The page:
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By Merle Bertrand | October 24, 2003

Every hour is happy hour, as far as Tulley (Anthony LePaglia) is concerned. A wisecracking ad agency copy editor by day and an underachieving, self-described “drinker with a writing problem” by night, Tulley spends the bulk of his leisure time nursing his sorrows at a neighborhood watering hole with his co-worker and fellow aspiring writer Levine (Eric Stoltz). When Tulley meets Natalie (Caroleen Feeney) at the bar one night, their night of drunken debauchery turns into something much more long-lasting when the sun comes up and the hangovers — or at least Natalie’s, as Tulley never gets hangovers — dissipate. A smart, sassy and sexy schoolteacher with a taste for vodka and cranberries, it seems that Natalie just might be Tulley’s dream girl. Yet, she may have arrived in Tulley’s life too late, as the reckless alcoholic is clearly on a path of self-destruction. As Levine silently pines for his buddy’s girlfriend, realizing only belatedly his friend’s dire straits, Tulley blithely ignores both their concerns…until he comes face to face with his own imminent mortality.
Director Mike Bencivenga takes what could so easily have been a trite, cliche-riddled melodrama and instead, somehow turns it into…well, a wry and moving melodrama. This is due in no small part to the substantial, if necessarily understated heft given to the roles of Tulley and Levine by LePaglia and Stoltz, respectively. While Stoltz plays the loyal, happy-go-lucky sidekick to perfection, his Ralph Kramden-esque partner, probably best known for his current gritty stint on the network drama “Without A Trace,” growls out a certain gruffly cynical charisma. LePaglia’s gravelly, wonderfully poetic voiceovers also provide just enough background information to help advance the story, especially once we realize, in a well-handled narrative device, that what we’re watching is, in essence, the screen adaptation of Tulley’s novel.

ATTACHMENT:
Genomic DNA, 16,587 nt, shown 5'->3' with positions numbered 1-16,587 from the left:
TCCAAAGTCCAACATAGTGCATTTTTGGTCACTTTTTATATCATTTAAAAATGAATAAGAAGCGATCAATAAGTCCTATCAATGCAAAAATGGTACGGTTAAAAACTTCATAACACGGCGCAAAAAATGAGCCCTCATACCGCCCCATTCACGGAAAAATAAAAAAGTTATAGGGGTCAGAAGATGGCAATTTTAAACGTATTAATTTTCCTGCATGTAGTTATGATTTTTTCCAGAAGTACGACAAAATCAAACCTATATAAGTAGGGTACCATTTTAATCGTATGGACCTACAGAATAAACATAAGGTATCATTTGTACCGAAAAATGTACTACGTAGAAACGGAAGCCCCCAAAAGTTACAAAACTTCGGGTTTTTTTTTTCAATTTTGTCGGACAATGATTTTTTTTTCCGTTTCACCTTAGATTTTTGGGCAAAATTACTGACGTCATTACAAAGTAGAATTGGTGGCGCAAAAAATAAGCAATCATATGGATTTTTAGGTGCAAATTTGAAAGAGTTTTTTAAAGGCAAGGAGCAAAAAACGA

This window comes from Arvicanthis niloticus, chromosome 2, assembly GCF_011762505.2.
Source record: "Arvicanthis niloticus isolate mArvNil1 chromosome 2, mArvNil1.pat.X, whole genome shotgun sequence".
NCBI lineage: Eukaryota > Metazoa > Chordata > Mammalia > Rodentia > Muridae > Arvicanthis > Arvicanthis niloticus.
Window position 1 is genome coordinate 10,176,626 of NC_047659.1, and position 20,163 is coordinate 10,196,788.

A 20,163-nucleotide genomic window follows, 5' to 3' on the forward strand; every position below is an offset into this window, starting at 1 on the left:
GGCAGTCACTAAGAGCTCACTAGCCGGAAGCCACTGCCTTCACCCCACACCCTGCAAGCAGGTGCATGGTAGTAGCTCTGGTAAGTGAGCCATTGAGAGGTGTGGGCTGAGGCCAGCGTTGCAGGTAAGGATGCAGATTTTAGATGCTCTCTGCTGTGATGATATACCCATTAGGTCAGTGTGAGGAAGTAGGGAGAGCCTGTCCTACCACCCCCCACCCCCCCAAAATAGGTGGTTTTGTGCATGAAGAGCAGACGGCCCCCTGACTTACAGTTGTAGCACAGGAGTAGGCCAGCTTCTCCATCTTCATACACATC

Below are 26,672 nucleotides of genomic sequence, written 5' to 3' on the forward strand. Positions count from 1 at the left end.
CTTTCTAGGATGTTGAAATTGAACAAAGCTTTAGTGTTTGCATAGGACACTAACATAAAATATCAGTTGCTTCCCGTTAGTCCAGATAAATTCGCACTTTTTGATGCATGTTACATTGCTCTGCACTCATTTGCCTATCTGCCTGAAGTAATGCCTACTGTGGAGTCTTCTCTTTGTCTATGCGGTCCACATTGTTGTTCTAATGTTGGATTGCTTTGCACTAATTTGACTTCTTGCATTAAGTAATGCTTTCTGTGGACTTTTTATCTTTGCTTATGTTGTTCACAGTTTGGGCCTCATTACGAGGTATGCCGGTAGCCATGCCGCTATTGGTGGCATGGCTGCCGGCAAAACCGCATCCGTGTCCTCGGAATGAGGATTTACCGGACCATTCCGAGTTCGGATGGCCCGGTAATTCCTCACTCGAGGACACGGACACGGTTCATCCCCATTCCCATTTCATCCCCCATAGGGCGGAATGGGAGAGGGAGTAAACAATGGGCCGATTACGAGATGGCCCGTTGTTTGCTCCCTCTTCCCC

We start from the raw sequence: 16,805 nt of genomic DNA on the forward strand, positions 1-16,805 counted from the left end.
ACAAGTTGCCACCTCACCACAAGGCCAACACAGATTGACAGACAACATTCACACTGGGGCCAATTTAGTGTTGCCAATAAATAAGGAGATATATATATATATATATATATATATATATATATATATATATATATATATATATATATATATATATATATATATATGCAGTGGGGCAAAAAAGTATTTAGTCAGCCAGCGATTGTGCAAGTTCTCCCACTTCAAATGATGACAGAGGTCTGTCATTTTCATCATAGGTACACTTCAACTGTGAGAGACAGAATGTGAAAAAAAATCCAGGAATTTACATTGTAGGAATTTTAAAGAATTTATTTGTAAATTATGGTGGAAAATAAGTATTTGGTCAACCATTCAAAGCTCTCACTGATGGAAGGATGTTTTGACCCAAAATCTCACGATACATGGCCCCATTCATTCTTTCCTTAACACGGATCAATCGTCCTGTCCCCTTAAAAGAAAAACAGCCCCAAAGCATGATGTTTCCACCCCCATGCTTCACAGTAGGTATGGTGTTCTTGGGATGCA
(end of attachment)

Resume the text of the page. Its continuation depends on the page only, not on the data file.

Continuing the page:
There are a few watered-down drinks in “Happy Hour.” Some lines sound a little forced, for instance, as if they looked better on paper than they sound in the movie. Additionally, the subplot involving the boys’ sexy supervisor and her brown-nosing assistant feel a little tacked on, as does the one-dimensional villainry provided by Tulley’s father (Robert Vaughn).
Still, though far from perfect, “Happy Hour” provides enough tragi-comedy to make the viewer feel like drowning their own sorrows…while laughing to lift their spirits.

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